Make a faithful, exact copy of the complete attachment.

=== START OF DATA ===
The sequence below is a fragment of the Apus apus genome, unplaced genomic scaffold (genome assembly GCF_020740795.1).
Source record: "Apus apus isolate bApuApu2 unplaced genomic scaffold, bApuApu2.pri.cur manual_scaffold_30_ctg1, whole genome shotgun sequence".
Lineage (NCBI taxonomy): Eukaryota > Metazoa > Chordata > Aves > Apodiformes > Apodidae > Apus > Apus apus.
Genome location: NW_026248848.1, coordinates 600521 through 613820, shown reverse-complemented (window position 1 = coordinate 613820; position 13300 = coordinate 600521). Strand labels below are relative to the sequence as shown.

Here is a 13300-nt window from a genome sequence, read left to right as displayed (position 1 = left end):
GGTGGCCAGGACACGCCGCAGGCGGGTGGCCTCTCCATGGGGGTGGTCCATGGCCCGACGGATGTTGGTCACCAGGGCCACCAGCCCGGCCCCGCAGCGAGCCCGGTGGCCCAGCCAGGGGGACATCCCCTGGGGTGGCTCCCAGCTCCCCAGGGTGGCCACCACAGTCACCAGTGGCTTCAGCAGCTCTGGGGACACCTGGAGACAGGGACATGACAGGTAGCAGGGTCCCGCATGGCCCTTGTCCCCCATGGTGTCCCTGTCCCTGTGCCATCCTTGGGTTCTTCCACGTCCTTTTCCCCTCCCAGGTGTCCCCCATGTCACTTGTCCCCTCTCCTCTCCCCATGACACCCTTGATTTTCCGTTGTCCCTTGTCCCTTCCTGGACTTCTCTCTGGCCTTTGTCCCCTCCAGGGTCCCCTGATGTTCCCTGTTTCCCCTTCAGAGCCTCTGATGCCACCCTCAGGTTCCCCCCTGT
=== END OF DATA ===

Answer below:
The sequence below is a fragment of the Apus apus genome, unplaced genomic scaffold (genome assembly GCF_020740795.1).
Source record: "Apus apus isolate bApuApu2 unplaced genomic scaffold, bApuApu2.pri.cur manual_scaffold_30_ctg1, whole genome shotgun sequence".
Lineage (NCBI taxonomy): Eukaryota > Metazoa > Chordata > Aves > Apodiformes > Apodidae > Apus > Apus apus.
Genome location: NW_026248848.1, coordinates 600521 through 613820, shown reverse-complemented (window position 1 = coordinate 613820; position 13300 = coordinate 600521). Strand labels below are relative to the sequence as shown.

Here is a 13300-nt window from a genome sequence, read left to right as displayed (position 1 = left end):
GGTGGCCAGGACACGCCGCAGGCGGGTGGCCTCTCCATGGGGGTGGTCCATGGCCCGACGGATGTTGGTCACCAGGGCCACCAGCCCGGCCCCGCAGCGAGCCCGGTGGCCCAGCCAGGGGGACATCCCCTGGGGTGGCTCCCAGCTCCCCAGGGTGGCCACCACAGTCACCAGTGGCTTCAGCAGCTCTGGGGACACCTGGAGACAGGGACATGACAGGTAGCAGGGTCCCGCATGGCCCTTGTCCCCCATGGTGTCCCTGTCCCTGTGCCATCCTTGGGTTCTTCCACGTCCTTTTCCCCTCCCAGGTGTCCCCCATGTCACTTGTCCCCTCTCCTCTCCCCATGACACCCTTGATTTTCCGTTGTCCCTTGTCCCTTCCTGGACTTCTCTCTGGCCTTTGTCCCCTCCAGGGTCCCCTGATGTTCCCTGTTTCCCCTTCAGAGCCTCTGATGCCACCCTCAGGTTCCCCCCTGT